More than anything, [I aim] just to be a random ear and resource for students who are struggling, so I kind of do a lot of different things, and I kind of exist in all different academic and student affairs units on campus.

TBC: What are some ways you connect with students on campus? What are some of your favorite things you have done here so far? 

NA: I’m the super ultimate hype guy. So technically, I had been on the job for two days, and I joined a student [who was a Student Orientation Guide] for Playfair and just had a freaking blast. I just went crazy and had fun, you know, yelled at students to come and be a part [of it], got to meet a ton of [first-years] that way. That was a lot of fun for me. So I really enjoyed those elements of it, like the opportunities just to be where students are at. 

More so than I had anticipated, this role is administrative in nature, but [I enjoy] getting to work when there’s some really incredible faculty and staff who really love students. And so getting to sit in on meetings and really dream about how to better the student experience has been a lot of fun. I’ve got an awkwardly big office, so my office has become like a random place where I’ll find students just hanging out and doing homework, so that’s really fun, too.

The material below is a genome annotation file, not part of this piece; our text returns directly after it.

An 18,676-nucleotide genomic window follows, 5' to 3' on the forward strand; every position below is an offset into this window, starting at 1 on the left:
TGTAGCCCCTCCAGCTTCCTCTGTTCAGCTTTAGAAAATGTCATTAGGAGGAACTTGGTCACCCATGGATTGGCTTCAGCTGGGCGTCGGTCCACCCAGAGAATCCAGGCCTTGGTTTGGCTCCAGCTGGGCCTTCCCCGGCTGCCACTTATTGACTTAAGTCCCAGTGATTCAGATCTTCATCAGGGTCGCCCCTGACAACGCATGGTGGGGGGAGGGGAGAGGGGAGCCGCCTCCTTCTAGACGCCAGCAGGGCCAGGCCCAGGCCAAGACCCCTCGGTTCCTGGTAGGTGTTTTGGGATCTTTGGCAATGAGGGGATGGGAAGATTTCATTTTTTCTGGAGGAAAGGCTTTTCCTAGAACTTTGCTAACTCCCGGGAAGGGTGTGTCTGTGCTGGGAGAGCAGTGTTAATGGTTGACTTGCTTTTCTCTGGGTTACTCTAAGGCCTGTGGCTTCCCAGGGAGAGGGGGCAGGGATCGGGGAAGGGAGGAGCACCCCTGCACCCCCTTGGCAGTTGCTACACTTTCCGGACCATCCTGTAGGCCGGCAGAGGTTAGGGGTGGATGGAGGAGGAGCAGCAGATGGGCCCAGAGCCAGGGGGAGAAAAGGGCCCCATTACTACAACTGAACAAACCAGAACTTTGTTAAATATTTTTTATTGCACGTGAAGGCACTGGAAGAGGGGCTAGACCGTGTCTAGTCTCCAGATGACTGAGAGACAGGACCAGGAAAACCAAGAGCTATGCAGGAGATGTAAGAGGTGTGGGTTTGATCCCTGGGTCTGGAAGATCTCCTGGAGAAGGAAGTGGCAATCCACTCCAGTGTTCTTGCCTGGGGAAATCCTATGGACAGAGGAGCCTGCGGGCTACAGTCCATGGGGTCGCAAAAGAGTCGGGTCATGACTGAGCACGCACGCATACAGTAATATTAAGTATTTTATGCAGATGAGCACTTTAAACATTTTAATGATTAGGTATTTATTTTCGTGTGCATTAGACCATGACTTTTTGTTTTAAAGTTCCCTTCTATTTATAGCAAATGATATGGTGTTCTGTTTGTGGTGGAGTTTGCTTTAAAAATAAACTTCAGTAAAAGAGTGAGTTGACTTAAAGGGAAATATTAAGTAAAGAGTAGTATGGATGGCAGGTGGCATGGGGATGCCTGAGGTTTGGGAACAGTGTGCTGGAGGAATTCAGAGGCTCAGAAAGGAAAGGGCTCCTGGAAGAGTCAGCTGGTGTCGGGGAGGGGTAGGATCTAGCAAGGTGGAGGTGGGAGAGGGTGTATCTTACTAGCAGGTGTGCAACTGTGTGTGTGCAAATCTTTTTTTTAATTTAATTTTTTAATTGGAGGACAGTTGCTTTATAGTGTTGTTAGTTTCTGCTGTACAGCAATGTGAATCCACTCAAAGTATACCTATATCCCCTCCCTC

TBC: What is the easiest way for students to engage with you? How do you find yourself reaching students at this point in time?

NA: Weirdly enough, I’ve got to meet a good amount of students, and those students have introduced me to their friends, so that’s been really cool. People can email me; they can shoot me a text. I’m literally down. I’ve had coffee with students, and I’m just down to hang — so whatever that looks like. I play soccer, there’s intramurals, I’m down to do that, too. You know, I just want to be a resource. So people have swung by my office and just come and just to say hi for five minutes. That’s really cool too. I want to be as accessible to students as possible.